The key to the diet Djokovic now follows is the absence of both gluten – which is present in most foods – and dairy products. He also cuts out as much sugar as possible. The world No 1’s diet is based on vegetables, beans, white meat, fish, fruit, nuts, seeds, chickpeas, lentils and healthy oils.
He is meticulous about when and how he eats. Djokovic buys organic food wherever possible and cooks almost every meal himself; when on tour he always tries to stay in hotels which will let him use their kitchen. After saying a short prayer before meals – not to any specific god but to remind himself never to take food for granted – Djokovic eats slowly and deliberately. He never watches television or uses his phone or computer while eating.
His dedication to his diet is extraordinary. After winning his near six-hour final against Rafael Nadal at the 2012 Australian Open, Djokovic had a craving for chocolate, which he had not eaten for 18 months. His physiotherapist brought him a bar. Djokovic broke off one small square and let it melt in his mouth – but left the rest.
Serve To Win contains passages about Djokovic’s tennis career and his upbringing in war-torn Serbia, but for the most part it is a fascinating insight into his lifestyle. It contains recipes developed by Candice Kumai, a chef and author, and also goes into fine detail about the player’s daily life, including his fitness and training regimes.
Djokovic believes the diet has made him more level-headed and less anxious or prone to anger, though other routines have also helped in that respect. He never skimps on sleep and always tries to go to bed at the same time, between 11pm and midnight, before getting up at 7am. He uses yoga and meditation and believes in “positive thinking”.
The Serb’s training routine away from competition rarely changes. After 20 minutes of yoga or tai chi, followed by breakfast, he hits with a training partner for an hour and a half, does stretching and has a sports massage. After lunch – when he avoids sugar, protein and unsuitable carbohydrates – Djokovic does a one-hour workout using weights or resistance bands, after which he takes a protein drink. Another 90-minute hitting session, followed by stretching and perhaps another massage, concludes his day’s physical work.
If it seems extraordinary that a change of diet could so change an athlete’s life, Djokovic’s example has been followed by plenty of others. Several other tennis players have gone on to similar regimes and many tournaments now offer gluten-free and dairy-free food.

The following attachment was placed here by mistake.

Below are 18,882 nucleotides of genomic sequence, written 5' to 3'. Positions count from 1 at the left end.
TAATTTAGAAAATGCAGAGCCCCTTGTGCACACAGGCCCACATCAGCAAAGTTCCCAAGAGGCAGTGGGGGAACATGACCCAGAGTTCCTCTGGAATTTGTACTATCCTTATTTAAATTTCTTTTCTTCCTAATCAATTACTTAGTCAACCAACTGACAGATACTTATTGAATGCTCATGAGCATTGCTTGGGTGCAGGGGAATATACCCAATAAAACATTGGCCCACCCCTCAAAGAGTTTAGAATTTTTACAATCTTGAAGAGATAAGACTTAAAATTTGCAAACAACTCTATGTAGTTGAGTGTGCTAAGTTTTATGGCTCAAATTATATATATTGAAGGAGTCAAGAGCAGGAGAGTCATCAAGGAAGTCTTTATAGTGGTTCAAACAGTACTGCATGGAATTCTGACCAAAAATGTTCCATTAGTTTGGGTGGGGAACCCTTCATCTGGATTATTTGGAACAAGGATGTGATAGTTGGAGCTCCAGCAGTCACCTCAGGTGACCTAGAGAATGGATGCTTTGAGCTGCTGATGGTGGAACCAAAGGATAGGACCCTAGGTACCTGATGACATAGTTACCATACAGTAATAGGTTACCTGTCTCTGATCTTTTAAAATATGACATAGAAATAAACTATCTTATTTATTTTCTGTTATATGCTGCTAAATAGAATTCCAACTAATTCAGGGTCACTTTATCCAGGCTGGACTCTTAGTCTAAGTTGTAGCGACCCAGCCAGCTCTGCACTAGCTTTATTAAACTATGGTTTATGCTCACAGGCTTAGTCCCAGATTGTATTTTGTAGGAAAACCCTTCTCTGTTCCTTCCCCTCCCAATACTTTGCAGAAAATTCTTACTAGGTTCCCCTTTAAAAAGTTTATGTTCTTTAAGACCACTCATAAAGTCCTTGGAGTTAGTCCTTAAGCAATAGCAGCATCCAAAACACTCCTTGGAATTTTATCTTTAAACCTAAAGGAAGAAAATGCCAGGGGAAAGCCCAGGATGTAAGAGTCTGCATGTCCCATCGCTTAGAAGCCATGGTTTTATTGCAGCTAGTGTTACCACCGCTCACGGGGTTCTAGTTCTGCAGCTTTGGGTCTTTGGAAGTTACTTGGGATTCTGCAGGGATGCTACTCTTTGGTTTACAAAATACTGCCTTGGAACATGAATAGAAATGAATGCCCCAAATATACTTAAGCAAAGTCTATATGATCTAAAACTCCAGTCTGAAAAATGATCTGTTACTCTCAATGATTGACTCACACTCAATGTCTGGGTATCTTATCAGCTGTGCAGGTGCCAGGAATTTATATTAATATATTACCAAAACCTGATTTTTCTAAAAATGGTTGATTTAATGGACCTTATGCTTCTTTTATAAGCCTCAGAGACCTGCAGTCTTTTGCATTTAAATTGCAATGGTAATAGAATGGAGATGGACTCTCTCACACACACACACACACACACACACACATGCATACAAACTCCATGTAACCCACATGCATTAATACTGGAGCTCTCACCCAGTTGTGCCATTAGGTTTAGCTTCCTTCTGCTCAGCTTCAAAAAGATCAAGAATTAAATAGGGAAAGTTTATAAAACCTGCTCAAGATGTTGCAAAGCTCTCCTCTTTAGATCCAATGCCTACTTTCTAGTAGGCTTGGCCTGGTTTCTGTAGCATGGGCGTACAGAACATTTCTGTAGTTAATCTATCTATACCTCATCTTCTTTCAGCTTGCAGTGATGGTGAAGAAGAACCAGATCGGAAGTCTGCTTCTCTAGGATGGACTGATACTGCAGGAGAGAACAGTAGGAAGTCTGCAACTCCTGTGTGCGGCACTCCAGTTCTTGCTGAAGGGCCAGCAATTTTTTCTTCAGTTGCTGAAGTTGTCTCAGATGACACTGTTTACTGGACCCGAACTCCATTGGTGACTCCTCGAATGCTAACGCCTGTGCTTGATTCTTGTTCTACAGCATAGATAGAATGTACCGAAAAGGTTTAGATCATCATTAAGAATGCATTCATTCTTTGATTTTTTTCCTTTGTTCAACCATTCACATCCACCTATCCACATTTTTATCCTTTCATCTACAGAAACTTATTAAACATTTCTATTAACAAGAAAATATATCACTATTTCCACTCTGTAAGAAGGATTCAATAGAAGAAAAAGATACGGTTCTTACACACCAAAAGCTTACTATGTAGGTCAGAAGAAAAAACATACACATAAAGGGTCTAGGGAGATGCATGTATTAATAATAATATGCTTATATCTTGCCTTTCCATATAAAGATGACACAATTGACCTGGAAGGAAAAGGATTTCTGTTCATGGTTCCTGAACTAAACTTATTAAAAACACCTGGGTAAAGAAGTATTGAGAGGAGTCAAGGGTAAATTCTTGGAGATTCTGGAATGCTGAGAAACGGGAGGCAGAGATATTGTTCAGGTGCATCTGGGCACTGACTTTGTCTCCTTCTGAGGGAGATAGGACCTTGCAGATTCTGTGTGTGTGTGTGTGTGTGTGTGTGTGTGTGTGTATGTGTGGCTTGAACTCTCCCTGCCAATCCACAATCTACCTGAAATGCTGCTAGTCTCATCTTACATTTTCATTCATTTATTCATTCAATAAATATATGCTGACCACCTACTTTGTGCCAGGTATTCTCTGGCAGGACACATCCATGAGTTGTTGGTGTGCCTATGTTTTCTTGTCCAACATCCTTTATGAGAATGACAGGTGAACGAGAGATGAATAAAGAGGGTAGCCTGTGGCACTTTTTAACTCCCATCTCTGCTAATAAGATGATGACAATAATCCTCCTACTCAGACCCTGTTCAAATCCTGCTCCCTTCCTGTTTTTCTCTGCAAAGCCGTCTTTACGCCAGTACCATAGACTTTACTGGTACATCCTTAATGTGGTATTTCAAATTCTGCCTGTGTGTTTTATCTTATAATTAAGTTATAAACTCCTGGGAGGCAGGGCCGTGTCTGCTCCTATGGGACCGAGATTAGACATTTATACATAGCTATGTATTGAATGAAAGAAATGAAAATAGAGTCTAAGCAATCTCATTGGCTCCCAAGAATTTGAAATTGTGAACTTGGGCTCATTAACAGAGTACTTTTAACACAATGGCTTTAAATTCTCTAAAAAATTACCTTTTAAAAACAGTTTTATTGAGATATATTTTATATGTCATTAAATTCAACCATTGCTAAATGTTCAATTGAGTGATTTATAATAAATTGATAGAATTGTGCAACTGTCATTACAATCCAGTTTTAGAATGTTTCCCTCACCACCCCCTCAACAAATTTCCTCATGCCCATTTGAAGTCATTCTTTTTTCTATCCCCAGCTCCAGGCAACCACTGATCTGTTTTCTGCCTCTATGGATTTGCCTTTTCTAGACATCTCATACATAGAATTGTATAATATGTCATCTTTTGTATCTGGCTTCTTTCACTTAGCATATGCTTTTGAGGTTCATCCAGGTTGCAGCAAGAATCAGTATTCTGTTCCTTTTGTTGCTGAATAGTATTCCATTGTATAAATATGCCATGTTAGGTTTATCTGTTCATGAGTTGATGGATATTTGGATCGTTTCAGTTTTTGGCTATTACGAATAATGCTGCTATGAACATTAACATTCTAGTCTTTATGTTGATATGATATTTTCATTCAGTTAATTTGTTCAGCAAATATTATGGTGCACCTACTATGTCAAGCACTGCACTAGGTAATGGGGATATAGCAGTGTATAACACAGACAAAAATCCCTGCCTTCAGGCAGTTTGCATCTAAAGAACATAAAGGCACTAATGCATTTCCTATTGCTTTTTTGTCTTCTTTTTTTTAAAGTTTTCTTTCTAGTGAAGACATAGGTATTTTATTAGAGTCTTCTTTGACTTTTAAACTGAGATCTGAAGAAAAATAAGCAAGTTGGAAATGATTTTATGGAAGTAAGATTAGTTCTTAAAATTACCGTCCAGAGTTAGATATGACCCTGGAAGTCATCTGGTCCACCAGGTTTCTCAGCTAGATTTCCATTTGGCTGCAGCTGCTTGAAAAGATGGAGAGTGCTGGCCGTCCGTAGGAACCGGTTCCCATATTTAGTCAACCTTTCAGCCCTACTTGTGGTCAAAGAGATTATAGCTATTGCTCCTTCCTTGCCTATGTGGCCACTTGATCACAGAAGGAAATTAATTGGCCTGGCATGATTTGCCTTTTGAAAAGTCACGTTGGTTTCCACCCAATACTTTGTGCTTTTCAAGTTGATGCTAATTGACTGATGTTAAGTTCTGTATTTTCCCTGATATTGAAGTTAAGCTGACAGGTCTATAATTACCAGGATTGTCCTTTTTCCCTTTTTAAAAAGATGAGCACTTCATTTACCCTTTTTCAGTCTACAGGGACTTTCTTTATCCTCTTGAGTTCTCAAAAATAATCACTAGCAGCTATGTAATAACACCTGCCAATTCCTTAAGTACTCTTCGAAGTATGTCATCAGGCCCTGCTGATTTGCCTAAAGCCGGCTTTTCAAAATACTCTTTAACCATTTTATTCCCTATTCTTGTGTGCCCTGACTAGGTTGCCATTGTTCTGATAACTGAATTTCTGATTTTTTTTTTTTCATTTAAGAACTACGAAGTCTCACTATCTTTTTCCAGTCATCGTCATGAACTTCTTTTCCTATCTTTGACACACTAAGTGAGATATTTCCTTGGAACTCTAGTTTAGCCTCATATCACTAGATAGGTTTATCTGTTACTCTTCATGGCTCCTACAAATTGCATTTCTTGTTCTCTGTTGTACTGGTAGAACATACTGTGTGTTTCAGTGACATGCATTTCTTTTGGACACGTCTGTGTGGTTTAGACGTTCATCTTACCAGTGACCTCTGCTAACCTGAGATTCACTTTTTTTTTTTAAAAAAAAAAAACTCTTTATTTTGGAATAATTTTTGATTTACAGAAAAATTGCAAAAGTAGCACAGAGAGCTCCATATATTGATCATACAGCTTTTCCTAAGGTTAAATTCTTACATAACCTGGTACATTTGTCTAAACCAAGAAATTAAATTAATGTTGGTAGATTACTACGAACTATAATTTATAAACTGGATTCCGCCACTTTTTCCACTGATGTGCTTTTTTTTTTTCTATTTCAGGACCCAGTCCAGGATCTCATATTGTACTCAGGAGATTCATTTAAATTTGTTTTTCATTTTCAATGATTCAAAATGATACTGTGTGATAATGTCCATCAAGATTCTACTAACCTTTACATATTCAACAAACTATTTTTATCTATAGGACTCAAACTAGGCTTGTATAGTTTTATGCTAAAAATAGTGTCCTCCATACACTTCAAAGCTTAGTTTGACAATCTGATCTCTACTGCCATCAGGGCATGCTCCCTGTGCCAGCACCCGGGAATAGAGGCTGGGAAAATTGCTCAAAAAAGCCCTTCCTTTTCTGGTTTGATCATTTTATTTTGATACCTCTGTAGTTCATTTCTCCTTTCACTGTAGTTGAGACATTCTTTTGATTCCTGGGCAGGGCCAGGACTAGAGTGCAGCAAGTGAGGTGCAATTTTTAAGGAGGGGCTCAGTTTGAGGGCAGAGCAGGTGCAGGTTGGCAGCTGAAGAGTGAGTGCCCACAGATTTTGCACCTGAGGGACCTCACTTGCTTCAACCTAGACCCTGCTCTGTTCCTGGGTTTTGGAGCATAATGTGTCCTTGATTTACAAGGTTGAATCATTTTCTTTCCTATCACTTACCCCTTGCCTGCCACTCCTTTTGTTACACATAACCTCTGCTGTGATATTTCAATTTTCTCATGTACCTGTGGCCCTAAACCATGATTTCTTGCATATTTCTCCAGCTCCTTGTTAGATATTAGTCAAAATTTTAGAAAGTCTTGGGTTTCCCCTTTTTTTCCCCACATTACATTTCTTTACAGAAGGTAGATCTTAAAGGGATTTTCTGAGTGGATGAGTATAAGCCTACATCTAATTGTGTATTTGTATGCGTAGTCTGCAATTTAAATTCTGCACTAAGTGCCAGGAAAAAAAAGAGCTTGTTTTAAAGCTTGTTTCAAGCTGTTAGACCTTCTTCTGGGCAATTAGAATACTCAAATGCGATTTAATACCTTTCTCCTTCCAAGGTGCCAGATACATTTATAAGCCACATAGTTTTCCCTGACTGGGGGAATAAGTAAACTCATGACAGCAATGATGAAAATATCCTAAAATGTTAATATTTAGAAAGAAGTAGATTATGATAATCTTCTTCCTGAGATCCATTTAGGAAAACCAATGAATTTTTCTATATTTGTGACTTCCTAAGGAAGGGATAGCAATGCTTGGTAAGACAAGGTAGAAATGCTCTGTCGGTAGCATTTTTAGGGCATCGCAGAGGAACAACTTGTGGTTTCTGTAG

Dr William Davis, whose 19-year-old daughter Lauren is the world No 70, has written a foreword to Djokovic’s book. A cardiologist, Dr Davis has written extensively about the problems caused by eating modern wheat, which he says is the product of “genetic manipulations by geneticists and agribusiness”.
Among the physical problems Dr Davis says eating wheat can cause are ulcerative colitis, acid reflux, abdominal stress and rheumatoid arthritis. He also says it can contribute to paranoia, schizophrenia and autism. He says that eating wheat “has the potential to cripple performance, cloud mental focus, and bring a champion to his knees”. Djokovic knows exactly what he means.
Fit for a star: The champion’s menu
Breakfast: Water first thing out of bed; two tablespoons of honey; muesli (including organic gluten-free rolled oats, cranberries, raisins, pumpkin or sunflower seeds and almonds)
Mid-morning snack (if needed): Gluten-free bread or crackers with avocado and tuna
Lunch: Mixed-greens salad, gluten-free pasta primavera (including rice pasta, summer squash, courgettes, asparagus, sun-dried tomatoes and optional vegan cheese)
Mid-afternoon snack: Apple with cashew butter; melon
Dinner: Kale caesar salad (kale, fennel, quinoa and pine nuts) plus dressing (including anchovies or sardines); minestrone soup; salmon fillets (skin on) with roasted tomatoes and marinade
Breakfast: Water first thing out of bed; two tablespoons of honey; banana with cashew butter; fruit
Mid-morning snack (if needed): Gluten-free toast with almond butter and honey
Lunch: Mixed-greens salad, spicy soba noodle salad (including gluten-free soba noodles, red bell pepper, rocket, cashews and basil leaves, plus spicy vinaigrette)
Mid-afternoon snack: Fruit and nut bar; fruit
Dinner: Tuna nicoise salad (green beans, cannellini beans, rocket, tuna, red pepper, tomatoes and canned chickpeas), tomato soup, roasted tomatoes
Breakfast: Water first thing out of bed; two tablespoons of honey; gluten-free oats with cashew butter and bananas; fruit
Mid-morning snack (if needed): Home-made hummus (including chickpeas and gluten-free soy sauce) with apples/crudités
Lunch: Mixed-greens salad, gluten-free pasta with power pesto (including rice pasta, walnuts and basil leaves)
Mid-afternoon snack: Avocado with gluten-free crackers; fruit
Dinner: Fresh mixed-greens salad with avocado and home-made dressing; carrot and ginger soup; whole lemon-roasted chicken
Independent News Service